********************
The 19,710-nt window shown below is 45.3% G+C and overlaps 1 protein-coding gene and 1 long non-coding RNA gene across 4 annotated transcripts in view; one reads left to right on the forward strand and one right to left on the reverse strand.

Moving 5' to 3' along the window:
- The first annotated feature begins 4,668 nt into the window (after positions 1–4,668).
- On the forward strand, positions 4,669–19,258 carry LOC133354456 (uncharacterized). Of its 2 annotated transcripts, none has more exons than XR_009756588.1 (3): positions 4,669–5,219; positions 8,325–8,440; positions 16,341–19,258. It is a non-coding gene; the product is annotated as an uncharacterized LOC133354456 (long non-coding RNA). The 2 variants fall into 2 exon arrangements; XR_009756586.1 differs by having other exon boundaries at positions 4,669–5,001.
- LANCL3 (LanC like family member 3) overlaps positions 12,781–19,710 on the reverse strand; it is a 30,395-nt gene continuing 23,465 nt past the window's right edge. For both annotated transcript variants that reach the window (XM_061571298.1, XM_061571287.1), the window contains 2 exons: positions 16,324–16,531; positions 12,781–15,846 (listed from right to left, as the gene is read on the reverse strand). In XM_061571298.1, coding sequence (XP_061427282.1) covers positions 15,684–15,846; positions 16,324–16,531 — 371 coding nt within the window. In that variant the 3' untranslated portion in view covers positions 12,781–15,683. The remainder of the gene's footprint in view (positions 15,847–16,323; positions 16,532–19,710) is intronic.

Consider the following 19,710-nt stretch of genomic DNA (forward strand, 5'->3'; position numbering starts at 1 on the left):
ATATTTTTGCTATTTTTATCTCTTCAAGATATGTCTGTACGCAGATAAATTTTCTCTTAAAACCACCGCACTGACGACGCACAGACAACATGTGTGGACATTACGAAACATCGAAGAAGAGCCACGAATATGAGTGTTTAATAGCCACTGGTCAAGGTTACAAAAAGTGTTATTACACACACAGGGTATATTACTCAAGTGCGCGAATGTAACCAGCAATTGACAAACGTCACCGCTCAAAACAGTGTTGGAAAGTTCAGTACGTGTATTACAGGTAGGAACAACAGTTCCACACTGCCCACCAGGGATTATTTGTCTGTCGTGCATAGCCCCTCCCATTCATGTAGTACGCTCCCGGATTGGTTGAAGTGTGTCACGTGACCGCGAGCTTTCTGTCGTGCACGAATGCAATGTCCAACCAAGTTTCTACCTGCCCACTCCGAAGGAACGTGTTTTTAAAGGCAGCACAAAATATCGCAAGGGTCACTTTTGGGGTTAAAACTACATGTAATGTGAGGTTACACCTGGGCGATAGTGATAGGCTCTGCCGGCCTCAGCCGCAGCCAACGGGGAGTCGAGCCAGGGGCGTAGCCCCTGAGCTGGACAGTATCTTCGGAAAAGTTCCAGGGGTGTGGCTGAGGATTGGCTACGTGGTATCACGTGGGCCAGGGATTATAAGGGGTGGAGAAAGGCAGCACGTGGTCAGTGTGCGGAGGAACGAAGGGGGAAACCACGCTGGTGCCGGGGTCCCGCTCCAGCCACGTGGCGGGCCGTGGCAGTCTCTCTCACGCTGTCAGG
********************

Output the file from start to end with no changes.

The 19,710-nt window shown below is 45.3% G+C and overlaps 1 protein-coding gene and 1 long non-coding RNA gene across 4 annotated transcripts in view; one reads left to right on the forward strand and one right to left on the reverse strand.

Moving 5' to 3' along the window:
- The first annotated feature begins 4,668 nt into the window (after positions 1–4,668).
- On the forward strand, positions 4,669–19,258 carry LOC133354456 (uncharacterized). Of its 2 annotated transcripts, none has more exons than XR_009756588.1 (3): positions 4,669–5,219; positions 8,325–8,440; positions 16,341–19,258. It is a non-coding gene; the product is annotated as an uncharacterized LOC133354456 (long non-coding RNA). The 2 variants fall into 2 exon arrangements; XR_009756586.1 differs by having other exon boundaries at positions 4,669–5,001.
- LANCL3 (LanC like family member 3) overlaps positions 12,781–19,710 on the reverse strand; it is a 30,395-nt gene continuing 23,465 nt past the window's right edge. For both annotated transcript variants that reach the window (XM_061571298.1, XM_061571287.1), the window contains 2 exons: positions 16,324–16,531; positions 12,781–15,846 (listed from right to left, as the gene is read on the reverse strand). In XM_061571298.1, coding sequence (XP_061427282.1) covers positions 15,684–15,846; positions 16,324–16,531 — 371 coding nt within the window. In that variant the 3' untranslated portion in view covers positions 12,781–15,683. The remainder of the gene's footprint in view (positions 15,847–16,323; positions 16,532–19,710) is intronic.

Consider the following 19,710-nt stretch of genomic DNA (forward strand, 5'->3'; position numbering starts at 1 on the left):
ATATTTTTGCTATTTTTATCTCTTCAAGATATGTCTGTACGCAGATAAATTTTCTCTTAAAACCACCGCACTGACGACGCACAGACAACATGTGTGGACATTACGAAACATCGAAGAAGAGCCACGAATATGAGTGTTTAATAGCCACTGGTCAAGGTTACAAAAAGTGTTATTACACACACAGGGTATATTACTCAAGTGCGCGAATGTAACCAGCAATTGACAAACGTCACCGCTCAAAACAGTGTTGGAAAGTTCAGTACGTGTATTACAGGTAGGAACAACAGTTCCACACTGCCCACCAGGGATTATTTGTCTGTCGTGCATAGCCCCTCCCATTCATGTAGTACGCTCCCGGATTGGTTGAAGTGTGTCACGTGACCGCGAGCTTTCTGTCGTGCACGAATGCAATGTCCAACCAAGTTTCTACCTGCCCACTCCGAAGGAACGTGTTTTTAAAGGCAGCACAAAATATCGCAAGGGTCACTTTTGGGGTTAAAACTACATGTAATGTGAGGTTACACCTGGGCGATAGTGATAGGCTCTGCCGGCCTCAGCCGCAGCCAACGGGGAGTCGAGCCAGGGGCGTAGCCCCTGAGCTGGACAGTATCTTCGGAAAAGTTCCAGGGGTGTGGCTGAGGATTGGCTACGTGGTATCACGTGGGCCAGGGATTATAAGGGGTGGAGAAAGGCAGCACGTGGTCAGTGTGCGGAGGAACGAAGGGGGAAACCACGCTGGTGCCGGGGTCCCGCTCCAGCCACGTGGCGGGCCGTGGCAGTCTCTCTCACGCTGTCAGG